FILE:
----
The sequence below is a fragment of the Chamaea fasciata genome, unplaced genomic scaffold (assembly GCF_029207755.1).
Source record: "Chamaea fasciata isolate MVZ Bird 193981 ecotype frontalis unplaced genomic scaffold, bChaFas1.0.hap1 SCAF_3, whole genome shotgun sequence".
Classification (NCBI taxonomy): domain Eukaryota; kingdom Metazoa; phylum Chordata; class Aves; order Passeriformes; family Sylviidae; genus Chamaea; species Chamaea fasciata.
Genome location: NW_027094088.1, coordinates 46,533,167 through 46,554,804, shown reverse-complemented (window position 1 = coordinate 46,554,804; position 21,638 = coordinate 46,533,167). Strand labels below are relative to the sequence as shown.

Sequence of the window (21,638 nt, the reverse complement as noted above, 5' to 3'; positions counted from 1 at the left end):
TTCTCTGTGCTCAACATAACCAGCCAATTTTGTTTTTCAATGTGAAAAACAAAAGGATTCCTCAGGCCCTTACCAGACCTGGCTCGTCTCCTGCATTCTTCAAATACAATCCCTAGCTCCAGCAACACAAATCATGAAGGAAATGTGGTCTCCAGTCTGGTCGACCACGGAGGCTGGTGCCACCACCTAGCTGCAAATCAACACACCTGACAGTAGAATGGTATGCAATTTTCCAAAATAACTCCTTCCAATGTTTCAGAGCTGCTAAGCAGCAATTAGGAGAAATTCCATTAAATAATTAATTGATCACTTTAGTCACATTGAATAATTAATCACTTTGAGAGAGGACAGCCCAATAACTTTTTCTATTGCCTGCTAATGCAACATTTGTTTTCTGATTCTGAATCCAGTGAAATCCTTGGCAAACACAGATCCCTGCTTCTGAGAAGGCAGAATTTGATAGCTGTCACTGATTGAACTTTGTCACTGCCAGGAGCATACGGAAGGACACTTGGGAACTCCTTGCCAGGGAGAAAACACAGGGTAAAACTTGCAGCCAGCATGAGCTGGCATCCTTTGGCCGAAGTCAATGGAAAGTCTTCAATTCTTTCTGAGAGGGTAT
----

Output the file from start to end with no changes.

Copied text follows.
The sequence below is a fragment of the Chamaea fasciata genome, unplaced genomic scaffold (assembly GCF_029207755.1).
Source record: "Chamaea fasciata isolate MVZ Bird 193981 ecotype frontalis unplaced genomic scaffold, bChaFas1.0.hap1 SCAF_3, whole genome shotgun sequence".
Classification (NCBI taxonomy): domain Eukaryota; kingdom Metazoa; phylum Chordata; class Aves; order Passeriformes; family Sylviidae; genus Chamaea; species Chamaea fasciata.
Genome location: NW_027094088.1, coordinates 46,533,167 through 46,554,804, shown reverse-complemented (window position 1 = coordinate 46,554,804; position 21,638 = coordinate 46,533,167). Strand labels below are relative to the sequence as shown.

Sequence of the window (21,638 nt, the reverse complement as noted above, 5' to 3'; positions counted from 1 at the left end):
TTCTCTGTGCTCAACATAACCAGCCAATTTTGTTTTTCAATGTGAAAAACAAAAGGATTCCTCAGGCCCTTACCAGACCTGGCTCGTCTCCTGCATTCTTCAAATACAATCCCTAGCTCCAGCAACACAAATCATGAAGGAAATGTGGTCTCCAGTCTGGTCGACCACGGAGGCTGGTGCCACCACCTAGCTGCAAATCAACACACCTGACAGTAGAATGGTATGCAATTTTCCAAAATAACTCCTTCCAATGTTTCAGAGCTGCTAAGCAGCAATTAGGAGAAATTCCATTAAATAATTAATTGATCACTTTAGTCACATTGAATAATTAATCACTTTGAGAGAGGACAGCCCAATAACTTTTTCTATTGCCTGCTAATGCAACATTTGTTTTCTGATTCTGAATCCAGTGAAATCCTTGGCAAACACAGATCCCTGCTTCTGAGAAGGCAGAATTTGATAGCTGTCACTGATTGAACTTTGTCACTGCCAGGAGCATACGGAAGGACACTTGGGAACTCCTTGCCAGGGAGAAAACACAGGGTAAAACTTGCAGCCAGCATGAGCTGGCATCCTTTGGCCGAAGTCAATGGAAAGTCTTCAATTCTTTCTGAGAGGGTAT